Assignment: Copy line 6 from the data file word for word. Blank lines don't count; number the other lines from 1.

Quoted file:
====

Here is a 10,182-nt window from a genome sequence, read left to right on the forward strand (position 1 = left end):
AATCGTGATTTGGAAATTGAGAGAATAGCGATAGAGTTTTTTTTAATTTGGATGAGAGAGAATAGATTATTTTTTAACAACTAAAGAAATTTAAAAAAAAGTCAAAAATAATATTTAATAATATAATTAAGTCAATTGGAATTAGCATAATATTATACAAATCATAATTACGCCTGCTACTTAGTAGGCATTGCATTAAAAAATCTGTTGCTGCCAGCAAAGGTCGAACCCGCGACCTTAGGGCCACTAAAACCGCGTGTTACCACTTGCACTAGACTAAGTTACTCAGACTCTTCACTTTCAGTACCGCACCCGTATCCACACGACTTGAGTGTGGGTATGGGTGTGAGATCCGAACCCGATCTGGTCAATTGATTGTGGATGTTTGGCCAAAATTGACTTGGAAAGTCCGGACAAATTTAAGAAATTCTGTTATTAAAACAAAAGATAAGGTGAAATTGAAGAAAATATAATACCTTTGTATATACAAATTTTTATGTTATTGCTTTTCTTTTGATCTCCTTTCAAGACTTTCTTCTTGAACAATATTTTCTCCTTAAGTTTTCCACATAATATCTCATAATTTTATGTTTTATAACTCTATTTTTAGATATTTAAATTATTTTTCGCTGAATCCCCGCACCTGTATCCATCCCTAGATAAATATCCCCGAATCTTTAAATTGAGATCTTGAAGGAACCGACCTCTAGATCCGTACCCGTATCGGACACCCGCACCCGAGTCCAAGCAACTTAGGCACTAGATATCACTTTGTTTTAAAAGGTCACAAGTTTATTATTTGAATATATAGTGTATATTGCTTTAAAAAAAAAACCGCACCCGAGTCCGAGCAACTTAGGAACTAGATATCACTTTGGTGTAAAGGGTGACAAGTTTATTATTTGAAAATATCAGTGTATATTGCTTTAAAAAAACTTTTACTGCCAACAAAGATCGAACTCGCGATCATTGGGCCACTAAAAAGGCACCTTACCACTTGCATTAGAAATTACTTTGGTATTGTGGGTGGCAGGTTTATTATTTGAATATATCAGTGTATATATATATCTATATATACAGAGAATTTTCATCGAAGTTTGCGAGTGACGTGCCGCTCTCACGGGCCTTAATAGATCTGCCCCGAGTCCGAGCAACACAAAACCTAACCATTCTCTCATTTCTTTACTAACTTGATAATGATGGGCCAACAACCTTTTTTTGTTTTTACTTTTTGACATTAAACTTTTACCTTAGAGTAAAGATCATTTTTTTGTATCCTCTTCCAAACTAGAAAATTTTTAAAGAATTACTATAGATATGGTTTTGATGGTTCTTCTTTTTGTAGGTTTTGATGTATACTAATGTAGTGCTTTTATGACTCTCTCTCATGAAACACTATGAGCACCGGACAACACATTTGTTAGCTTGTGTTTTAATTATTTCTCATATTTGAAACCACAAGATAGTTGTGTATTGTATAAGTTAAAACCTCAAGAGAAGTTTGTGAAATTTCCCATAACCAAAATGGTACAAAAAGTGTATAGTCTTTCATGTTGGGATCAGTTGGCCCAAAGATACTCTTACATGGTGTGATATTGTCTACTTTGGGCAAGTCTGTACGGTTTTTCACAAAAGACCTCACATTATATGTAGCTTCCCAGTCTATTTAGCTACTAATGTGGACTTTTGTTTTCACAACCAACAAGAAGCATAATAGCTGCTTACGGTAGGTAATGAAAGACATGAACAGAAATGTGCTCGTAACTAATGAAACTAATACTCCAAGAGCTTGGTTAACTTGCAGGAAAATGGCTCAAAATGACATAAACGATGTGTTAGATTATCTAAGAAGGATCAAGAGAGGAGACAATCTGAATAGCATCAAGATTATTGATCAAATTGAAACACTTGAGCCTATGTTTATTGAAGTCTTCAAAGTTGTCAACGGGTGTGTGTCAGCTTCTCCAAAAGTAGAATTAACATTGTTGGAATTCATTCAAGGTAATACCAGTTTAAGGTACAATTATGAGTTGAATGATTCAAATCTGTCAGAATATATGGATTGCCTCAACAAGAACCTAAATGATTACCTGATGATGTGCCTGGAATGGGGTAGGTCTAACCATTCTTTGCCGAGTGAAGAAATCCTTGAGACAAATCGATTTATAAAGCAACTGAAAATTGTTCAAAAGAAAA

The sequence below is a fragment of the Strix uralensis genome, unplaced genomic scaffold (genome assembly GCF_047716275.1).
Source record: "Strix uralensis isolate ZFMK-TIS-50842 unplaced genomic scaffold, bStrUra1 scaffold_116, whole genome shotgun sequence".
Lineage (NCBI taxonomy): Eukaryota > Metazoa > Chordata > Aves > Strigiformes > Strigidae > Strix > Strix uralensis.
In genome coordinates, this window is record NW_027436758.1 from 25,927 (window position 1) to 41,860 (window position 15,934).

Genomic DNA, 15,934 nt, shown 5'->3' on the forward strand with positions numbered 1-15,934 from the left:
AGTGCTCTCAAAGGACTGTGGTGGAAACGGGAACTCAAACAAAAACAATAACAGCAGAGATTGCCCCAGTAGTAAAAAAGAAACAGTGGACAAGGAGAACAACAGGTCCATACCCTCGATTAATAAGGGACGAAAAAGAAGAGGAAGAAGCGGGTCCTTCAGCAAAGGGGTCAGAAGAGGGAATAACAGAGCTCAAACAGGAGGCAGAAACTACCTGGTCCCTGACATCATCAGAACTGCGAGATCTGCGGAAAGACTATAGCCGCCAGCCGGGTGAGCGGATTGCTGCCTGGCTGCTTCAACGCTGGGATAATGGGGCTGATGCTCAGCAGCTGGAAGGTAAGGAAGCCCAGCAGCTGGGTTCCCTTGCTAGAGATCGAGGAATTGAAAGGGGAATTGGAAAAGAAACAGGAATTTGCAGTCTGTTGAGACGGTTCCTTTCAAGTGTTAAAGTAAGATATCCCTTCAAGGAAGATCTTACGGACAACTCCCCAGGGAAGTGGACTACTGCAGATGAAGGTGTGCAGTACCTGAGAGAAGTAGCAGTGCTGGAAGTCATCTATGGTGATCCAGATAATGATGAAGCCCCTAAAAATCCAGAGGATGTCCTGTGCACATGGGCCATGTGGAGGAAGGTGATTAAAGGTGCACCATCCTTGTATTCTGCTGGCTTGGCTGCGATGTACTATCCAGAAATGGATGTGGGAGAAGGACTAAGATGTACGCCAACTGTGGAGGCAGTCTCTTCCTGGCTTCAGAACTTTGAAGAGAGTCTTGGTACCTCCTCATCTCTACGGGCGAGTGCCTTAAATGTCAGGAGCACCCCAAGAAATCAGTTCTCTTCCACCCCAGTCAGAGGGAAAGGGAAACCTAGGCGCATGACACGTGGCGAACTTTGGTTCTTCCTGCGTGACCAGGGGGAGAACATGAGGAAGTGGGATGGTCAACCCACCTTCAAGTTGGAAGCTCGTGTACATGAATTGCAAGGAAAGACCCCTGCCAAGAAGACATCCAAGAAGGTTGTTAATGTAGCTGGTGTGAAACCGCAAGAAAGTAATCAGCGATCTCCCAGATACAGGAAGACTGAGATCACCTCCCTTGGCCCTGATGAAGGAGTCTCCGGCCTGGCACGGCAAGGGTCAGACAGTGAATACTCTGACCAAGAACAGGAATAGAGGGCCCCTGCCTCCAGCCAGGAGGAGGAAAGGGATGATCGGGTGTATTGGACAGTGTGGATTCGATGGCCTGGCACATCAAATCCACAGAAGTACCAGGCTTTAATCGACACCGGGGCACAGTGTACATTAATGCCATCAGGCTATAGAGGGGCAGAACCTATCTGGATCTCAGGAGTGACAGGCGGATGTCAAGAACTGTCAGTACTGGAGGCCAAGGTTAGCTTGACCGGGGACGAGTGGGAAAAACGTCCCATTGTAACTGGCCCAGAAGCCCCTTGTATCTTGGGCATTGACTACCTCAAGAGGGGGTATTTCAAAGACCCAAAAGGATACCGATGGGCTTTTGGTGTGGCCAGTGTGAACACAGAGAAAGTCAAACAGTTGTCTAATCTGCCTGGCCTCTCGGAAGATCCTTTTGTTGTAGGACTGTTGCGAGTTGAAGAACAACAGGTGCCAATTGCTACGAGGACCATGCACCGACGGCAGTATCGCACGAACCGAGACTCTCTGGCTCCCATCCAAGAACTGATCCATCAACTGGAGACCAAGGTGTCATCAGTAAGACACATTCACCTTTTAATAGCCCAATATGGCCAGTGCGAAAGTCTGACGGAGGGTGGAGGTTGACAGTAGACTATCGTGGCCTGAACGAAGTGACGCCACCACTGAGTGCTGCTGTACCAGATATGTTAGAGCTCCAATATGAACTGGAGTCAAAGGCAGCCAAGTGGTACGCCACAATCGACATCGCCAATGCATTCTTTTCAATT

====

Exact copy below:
In genome coordinates, this window is record NW_027436758.1 from 25,927 (window position 1) to 41,860 (window position 15,934).